One of the keys to the surprising success of the Dallas Cowboys’ 2014 season was a balanced offense fueled by the NFL’s second-ranked ground game. The Cowboys consistently won the battle at the line of scrimmage thanks to a massive offensive line that paved the way for DeMarco Murray’s historic rushing season and kept the pocket clean for quarterback Tony Romo, who led the league in passer rating and Total QBR.
However, with Doug Free and Jermey Parnell set to hit free agency next month, Dallas has no player under contract at right tackle for next season. Cowboys owner Jerry Jones told ESPNDallas.com’s Todd Archer that “it certainly is” a strong possibility that the team will select an offensive lineman with their first-round pick, even though there is an obvious need to upgrade a defense that ranked 22nd in Football Outsiders’ efficiency ratings.
This preference for help in the trenches also comes despite the fact that the Cowboys have used their first-round pick on an offensive lineman in three of the last four drafts — Tyron Smith (2011), Travis Frederick (2013) and Zack Martin (2014). With the 27th overall pick, Dallas likely won’t be able to snag one of the top offensive linemen, but this year’s class is considered deep and there is a good chance the team would be able to find another gem late in the first round.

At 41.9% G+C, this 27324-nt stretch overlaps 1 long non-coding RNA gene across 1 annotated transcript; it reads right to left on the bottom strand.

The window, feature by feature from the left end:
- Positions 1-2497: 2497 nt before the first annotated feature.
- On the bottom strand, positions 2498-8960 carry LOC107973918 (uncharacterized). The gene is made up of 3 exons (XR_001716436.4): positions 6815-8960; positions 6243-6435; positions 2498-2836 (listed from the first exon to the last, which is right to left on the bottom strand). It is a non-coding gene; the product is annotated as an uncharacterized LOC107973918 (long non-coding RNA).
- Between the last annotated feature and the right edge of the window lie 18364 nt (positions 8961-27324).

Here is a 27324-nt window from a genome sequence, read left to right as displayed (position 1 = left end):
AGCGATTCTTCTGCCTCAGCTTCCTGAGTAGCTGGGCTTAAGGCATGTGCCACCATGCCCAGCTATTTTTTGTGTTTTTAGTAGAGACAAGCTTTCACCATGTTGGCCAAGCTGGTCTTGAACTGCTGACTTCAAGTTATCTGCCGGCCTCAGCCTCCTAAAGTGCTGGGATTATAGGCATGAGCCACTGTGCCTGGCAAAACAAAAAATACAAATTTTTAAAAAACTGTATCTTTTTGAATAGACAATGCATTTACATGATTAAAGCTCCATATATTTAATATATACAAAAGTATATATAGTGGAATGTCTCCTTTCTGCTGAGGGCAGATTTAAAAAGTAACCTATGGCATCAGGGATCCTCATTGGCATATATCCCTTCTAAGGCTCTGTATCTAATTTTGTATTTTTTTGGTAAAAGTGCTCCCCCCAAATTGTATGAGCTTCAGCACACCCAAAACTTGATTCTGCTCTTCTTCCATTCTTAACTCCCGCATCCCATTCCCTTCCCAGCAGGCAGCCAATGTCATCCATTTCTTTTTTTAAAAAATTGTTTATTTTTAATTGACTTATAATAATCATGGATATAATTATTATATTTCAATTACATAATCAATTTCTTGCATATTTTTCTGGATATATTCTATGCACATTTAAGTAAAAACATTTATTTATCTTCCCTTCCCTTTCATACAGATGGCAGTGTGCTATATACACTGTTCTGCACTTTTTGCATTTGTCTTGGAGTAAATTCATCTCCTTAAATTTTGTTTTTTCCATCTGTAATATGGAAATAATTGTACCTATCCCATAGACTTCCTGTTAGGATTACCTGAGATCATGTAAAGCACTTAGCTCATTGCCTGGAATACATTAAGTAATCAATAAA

Game tape remains the crux of the draft process. Several teams arrived with a mindset on players already formed from their game videos and from their scouts’ on-campus reports. The crafty, superior teams in the draft use video as their foundation and then use the Combine to further answer two crucial questions — is the guy, simply, a football player and does he exhibit passion for the game?
You get those two things right and often the rest falls into place.
“There are going to be exceptions on tape, there will be guys who aren’t even invited to the Combine who become great players, but the biggest thing is the tape is the thing that defines production and passion,” said Carolina running backs coach Jim Skipper, who coached in college football for nine seasons and who enters his 33rd NFL coaching season.